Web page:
A new chord has struck ASU in the form of the Sustainable Symphony, which is aiming to transform classical music into a new, fresh and vibrant sound.
Brian Viliunas, conductor and creator of the symphony, is a doctoral student of musical arts specializing in performance. He developed the idea for the symphony in October because he wanted to create a new outlet for classical music, one that would appeal to an entire community, he said.
“I really wanted to transform the perception of the orchestra from something stodgy to something new that would inspire passion in our group members and in our audience,” he said.
There also seemed to be a demand for another symphony at ASU, Viliunas said.
“At least with 38 clarinet players and only four spots in the orchestra, obviously they aren’t getting enough time,” he said.
Earlier this month, the symphony became a nonprofit organization and partnered with the W. P. Carey School of Business. Business management students in a step program at the school worked with Viliunas to develop a business plan for the symphony.
Viliunas initially used Facebook as a networking tool to gather interested candidates.
“I went online and started a group called the Sustainable Symphony and invited 20 friends,” he said. “Within two weeks there were over 100 members of the group.”
Viliunas said the arts are the most sustainable endeavors in the humanities, as they typically last thousands of years.
The symphony is seen as a “people’s orchestra.” The members want to create more interest in the new generation of audiences by experimenting with new ideas and really addressing the issue of changing times, he said.
In order to accomplish this, the orchestra needs to go to places where there are already audiences and play what people want to hear, Viliunas said.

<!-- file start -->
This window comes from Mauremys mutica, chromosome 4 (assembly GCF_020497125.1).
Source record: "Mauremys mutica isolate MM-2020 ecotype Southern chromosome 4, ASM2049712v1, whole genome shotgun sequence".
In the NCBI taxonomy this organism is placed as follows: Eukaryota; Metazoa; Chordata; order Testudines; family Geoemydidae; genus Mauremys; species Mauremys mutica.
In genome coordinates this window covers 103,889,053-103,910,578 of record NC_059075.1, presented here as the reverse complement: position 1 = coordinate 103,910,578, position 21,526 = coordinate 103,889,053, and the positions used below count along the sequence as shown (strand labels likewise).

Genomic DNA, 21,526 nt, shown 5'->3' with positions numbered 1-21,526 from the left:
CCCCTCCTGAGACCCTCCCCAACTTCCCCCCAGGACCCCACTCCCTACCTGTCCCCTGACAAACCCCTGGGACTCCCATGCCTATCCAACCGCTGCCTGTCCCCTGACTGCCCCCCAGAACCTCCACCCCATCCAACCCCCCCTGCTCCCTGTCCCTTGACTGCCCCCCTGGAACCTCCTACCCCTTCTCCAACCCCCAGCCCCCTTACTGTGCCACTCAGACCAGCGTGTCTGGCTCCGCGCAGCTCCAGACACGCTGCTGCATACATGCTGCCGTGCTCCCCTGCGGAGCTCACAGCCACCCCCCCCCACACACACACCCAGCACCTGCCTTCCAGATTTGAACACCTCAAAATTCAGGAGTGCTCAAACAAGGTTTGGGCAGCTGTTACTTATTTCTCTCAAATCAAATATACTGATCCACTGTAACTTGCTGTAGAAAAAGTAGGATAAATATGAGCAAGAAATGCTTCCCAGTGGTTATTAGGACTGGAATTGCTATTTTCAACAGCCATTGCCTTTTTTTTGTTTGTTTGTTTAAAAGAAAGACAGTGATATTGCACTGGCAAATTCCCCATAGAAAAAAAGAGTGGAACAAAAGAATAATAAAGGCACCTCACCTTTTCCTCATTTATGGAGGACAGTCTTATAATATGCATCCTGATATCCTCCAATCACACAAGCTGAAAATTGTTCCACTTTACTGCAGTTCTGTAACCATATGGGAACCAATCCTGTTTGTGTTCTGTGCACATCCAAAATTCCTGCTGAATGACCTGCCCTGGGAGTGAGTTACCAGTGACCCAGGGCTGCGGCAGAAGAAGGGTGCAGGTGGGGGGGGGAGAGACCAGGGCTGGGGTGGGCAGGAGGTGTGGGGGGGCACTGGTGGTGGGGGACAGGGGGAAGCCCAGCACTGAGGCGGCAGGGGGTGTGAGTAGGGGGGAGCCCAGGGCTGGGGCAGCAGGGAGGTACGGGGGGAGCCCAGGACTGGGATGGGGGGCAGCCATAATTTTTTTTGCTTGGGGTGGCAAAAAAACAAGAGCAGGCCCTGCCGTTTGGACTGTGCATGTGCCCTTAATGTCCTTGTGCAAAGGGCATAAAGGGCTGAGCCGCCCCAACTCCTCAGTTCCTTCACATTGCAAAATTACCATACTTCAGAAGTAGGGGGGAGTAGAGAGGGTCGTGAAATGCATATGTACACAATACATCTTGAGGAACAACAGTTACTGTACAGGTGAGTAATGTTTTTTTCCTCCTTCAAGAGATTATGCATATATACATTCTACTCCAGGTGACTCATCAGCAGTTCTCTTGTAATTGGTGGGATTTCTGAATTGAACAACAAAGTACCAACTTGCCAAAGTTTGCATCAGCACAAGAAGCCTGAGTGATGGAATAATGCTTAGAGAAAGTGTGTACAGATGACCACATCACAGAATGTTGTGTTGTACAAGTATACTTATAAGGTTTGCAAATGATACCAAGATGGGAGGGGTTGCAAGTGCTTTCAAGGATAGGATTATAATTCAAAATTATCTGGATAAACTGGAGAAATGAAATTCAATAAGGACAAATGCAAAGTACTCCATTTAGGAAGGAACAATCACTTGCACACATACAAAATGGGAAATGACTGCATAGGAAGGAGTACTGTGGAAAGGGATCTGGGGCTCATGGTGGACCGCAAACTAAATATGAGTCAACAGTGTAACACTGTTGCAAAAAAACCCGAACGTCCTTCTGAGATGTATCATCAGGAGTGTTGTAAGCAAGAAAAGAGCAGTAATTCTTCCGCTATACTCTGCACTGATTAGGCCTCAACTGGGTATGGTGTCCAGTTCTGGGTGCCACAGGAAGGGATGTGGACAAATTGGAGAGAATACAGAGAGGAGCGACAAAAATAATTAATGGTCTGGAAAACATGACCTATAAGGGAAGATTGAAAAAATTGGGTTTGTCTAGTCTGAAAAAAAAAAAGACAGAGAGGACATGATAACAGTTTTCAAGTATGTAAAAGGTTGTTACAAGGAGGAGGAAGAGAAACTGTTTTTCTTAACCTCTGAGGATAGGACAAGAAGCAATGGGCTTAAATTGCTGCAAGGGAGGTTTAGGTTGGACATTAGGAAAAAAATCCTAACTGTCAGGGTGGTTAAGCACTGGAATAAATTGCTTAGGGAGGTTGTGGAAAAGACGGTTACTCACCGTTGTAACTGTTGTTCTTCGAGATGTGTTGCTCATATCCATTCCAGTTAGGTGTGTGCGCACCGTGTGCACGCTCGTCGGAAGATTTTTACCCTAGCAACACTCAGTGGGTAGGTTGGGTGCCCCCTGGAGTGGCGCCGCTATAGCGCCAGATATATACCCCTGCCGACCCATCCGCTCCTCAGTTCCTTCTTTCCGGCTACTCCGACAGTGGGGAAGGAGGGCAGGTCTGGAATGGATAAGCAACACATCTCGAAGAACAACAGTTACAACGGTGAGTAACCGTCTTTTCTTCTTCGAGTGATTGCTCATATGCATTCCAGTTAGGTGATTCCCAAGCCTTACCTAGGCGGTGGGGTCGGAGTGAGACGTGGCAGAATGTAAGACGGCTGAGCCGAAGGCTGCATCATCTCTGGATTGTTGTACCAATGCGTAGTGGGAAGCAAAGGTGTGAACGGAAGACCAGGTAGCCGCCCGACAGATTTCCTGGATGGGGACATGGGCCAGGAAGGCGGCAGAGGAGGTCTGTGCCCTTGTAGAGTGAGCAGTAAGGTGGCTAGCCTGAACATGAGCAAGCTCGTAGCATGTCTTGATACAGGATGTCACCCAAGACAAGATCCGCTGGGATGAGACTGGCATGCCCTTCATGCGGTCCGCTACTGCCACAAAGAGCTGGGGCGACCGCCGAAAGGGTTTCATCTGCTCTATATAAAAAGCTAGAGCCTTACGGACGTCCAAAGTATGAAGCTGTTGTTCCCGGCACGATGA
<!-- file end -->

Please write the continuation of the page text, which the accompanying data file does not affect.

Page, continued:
Rebecca Benitez, a music education junior, said it was fun to get involved in a student-run group where a bunch of people could offer opinions.
“One of the coolest things is that it is a good mix of current ASU students of all different majors, but also of older people who just play for fun,” she said. “It is a good combination of the two.”
Benitez has been playing the violin for more than 13 years, and said the symphony is welcoming to all degrees, not just performance majors. Education, therapy and composition music majors have found this a great opportunity to branch out and perform, she said.
David Norris, 63, a retired band director, said playing trumpet in the symphony has been very therapeutic.
“I came from Texas where it is highly competitive,” he said. “It is good to see an ensemble that’s not competitive but plays for the sheer enjoyment of it.”
The symphony generally has about 35 performers for each event, Viliunas said. Members in the group range from 18 years old to almost 70.
Since it is all volunteer, musicians or anyone interested in helping with the business side of the orchestra are encouraged to join.
Viliunas’ goal for the group is to do six concerts each year, with two chamber music groups. He also has ideas for different symphony days that will encourage community participation.
“We want to play what people want to hear, we want to play in the places they want to go, we want to be here for them,” he said.
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